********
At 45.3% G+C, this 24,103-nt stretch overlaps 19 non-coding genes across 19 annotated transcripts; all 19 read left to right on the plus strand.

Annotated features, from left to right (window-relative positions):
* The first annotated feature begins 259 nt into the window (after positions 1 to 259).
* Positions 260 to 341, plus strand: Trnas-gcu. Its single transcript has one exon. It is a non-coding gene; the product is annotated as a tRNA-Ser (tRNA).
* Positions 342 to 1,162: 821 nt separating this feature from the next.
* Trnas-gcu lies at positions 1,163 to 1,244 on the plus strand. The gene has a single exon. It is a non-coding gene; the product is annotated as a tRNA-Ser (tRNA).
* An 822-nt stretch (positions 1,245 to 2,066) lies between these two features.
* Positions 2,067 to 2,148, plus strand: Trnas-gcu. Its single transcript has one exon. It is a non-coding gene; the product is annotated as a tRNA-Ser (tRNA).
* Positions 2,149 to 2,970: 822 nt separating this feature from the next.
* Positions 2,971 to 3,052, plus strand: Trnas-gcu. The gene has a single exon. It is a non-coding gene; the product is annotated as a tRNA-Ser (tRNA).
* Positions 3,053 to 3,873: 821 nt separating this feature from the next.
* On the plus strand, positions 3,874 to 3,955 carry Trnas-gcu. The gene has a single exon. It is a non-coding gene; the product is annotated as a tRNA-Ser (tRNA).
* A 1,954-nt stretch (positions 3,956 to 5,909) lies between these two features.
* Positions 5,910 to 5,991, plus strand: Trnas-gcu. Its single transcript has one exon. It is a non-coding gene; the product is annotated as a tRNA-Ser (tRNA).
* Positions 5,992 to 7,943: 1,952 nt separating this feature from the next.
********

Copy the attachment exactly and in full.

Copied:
At 45.3% G+C, this 24,103-nt stretch overlaps 19 non-coding genes across 19 annotated transcripts; all 19 read left to right on the plus strand.

Annotated features, from left to right (window-relative positions):
* The first annotated feature begins 259 nt into the window (after positions 1 to 259).
* Positions 260 to 341, plus strand: Trnas-gcu. Its single transcript has one exon. It is a non-coding gene; the product is annotated as a tRNA-Ser (tRNA).
* Positions 342 to 1,162: 821 nt separating this feature from the next.
* Trnas-gcu lies at positions 1,163 to 1,244 on the plus strand. The gene has a single exon. It is a non-coding gene; the product is annotated as a tRNA-Ser (tRNA).
* An 822-nt stretch (positions 1,245 to 2,066) lies between these two features.
* Positions 2,067 to 2,148, plus strand: Trnas-gcu. Its single transcript has one exon. It is a non-coding gene; the product is annotated as a tRNA-Ser (tRNA).
* Positions 2,149 to 2,970: 822 nt separating this feature from the next.
* Positions 2,971 to 3,052, plus strand: Trnas-gcu. The gene has a single exon. It is a non-coding gene; the product is annotated as a tRNA-Ser (tRNA).
* Positions 3,053 to 3,873: 821 nt separating this feature from the next.
* On the plus strand, positions 3,874 to 3,955 carry Trnas-gcu. The gene has a single exon. It is a non-coding gene; the product is annotated as a tRNA-Ser (tRNA).
* A 1,954-nt stretch (positions 3,956 to 5,909) lies between these two features.
* Positions 5,910 to 5,991, plus strand: Trnas-gcu. Its single transcript has one exon. It is a non-coding gene; the product is annotated as a tRNA-Ser (tRNA).
* Positions 5,992 to 7,943: 1,952 nt separating this feature from the next.